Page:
Time's up for feminine famine in financial planning?

Despite record number of new female CFPs, women still stuck at 23%

Jan 10, 2018 @ 1:30 pm

By Mary Beth Franklin

Here's my personal wish for 2018: As #MeToo gives way to #TimesUp as Hollywood's response to sexual harassment charges, I hope a similar resolve to boost the ranks of female financial advisers finds new inspiration to transform the profession that has been described as "stale, male and pale."

There has been some progress.

There are now more than 80,000 certified financial planning professionals, including a record number of 1,250 women who were certified in 2017, according to an announcement by the Certified Financial Planner Board of Standards this week.

That brings the number of women CFP professionals to 18,578. However, that means women are still underrepresented and constitute just 23% of CFPs — a statistic that has been unchanged for more than a decade.

It's not just a matter of gender equality. It's simply good business. Women make up 51% of the U.S. population and they are on the verge of a massive wealth transfer, poised to control two-thirds of the nation's wealth by 2030. They will inherit 70% of wealth transfer over the next two generations, for a total of $25 trillion.

Given the size of the demographic and its economic leverage, women can no longer be viewed as a "niche" target. Rather, they represent the new normal of financial planning. Increasing the ranks of female financial advisers is one sure way to attract and engage women clients.

"While we are proud that the ranks of CFP professionals continue to increase, we know that more can be done to encourage young people, women and people of color to join this great profession," said Kevin Keller, CFP Board chief executive, in a statement accompanying the announcement about the 80,000 CFP practitioner milestone, which represents a 43% increase since 2007.

During 2017, 4,930 individuals were certified. One quarter of them —1,250 — were women, a record for the number of new female CFPs certified in a year.

Mr. Keller attributed some of the credit for the record number of new female CFP professionals to the CFP Board's Center for Financial Planning. The center was established to facilitate the future of the profession and to create a more diverse and sustainable financial planning profession.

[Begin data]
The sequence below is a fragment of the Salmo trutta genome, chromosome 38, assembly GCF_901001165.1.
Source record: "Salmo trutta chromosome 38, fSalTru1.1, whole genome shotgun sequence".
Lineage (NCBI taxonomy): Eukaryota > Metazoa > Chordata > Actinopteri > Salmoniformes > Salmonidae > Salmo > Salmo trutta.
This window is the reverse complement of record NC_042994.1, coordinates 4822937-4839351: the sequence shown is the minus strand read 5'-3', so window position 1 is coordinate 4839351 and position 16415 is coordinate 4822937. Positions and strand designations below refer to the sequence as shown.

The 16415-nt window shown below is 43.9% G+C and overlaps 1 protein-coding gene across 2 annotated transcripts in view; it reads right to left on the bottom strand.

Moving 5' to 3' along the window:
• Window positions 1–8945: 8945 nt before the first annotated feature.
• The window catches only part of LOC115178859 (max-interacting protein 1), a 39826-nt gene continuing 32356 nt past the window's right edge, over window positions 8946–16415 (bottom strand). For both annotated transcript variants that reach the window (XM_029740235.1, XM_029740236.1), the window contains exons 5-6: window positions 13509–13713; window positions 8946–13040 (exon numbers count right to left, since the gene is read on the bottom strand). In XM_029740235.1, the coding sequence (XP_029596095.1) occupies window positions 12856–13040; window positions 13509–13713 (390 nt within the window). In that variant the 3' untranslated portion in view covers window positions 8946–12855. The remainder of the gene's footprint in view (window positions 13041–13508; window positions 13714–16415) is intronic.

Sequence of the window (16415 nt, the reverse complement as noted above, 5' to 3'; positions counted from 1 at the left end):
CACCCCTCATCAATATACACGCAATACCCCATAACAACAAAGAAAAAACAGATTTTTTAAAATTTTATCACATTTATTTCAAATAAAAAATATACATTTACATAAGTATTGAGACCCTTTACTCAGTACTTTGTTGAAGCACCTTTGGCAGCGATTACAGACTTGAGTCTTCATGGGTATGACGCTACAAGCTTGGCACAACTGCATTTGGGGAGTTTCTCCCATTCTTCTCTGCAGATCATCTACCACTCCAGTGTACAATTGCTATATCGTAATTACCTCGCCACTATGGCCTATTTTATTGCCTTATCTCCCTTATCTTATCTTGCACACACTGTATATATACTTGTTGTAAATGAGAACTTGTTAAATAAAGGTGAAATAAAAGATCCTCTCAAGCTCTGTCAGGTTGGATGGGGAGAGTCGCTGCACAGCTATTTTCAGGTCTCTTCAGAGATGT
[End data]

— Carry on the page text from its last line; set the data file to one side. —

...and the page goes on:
With programs like "I Am a CFP Pro," a job re-entry initiative, and its Women's Initiative (WIN) Council, the center helps create opportunities for women and people of color to learn about financial planning as a career and, specifically, how to earn the CFP certification. I am proud to say that I have served as a WIN Council member since the panel's inception in 2013.

It's not just the financial services industry that is focused on the lack of diversity in the financial planning community. The federal government has taken notice, too.

"Many private sector organizations have recognized the importance of recruiting and retaining minorities and women for key positions to improve their business or organizational performance and help them better meet the needs of a diverse customer base," the Government Accountability Office (GA0) said in a November 2017 report on management trends in the financial services industry. "However, questions remain about diversity in the financial services industry, which provides services that help families build wealth and are essential to economic growth."

The GAO report found that while overall representation of minorities in management positions in the financial services industry increased from 17% to 21% from 2007 to 2015, representation of women remained unchanged at 48% of mid-level managers and 29% of senior-level managers.

InvestmentNews is doing its part to foster gender and racial diversity in the financial planning community. Publisher Suzanne Siracuse announced a new initiative beginning this year to provide inspiration, education and awareness around workplace diversity and inclusion through thought-provoking articles, videos, webcasts and columns.

As Ms. Siracuse said in a Jan. 8 editorial: "For the financial advice industry to evolve into a true profession, it must look more like the population it serves — or will be serving over the next few decades."

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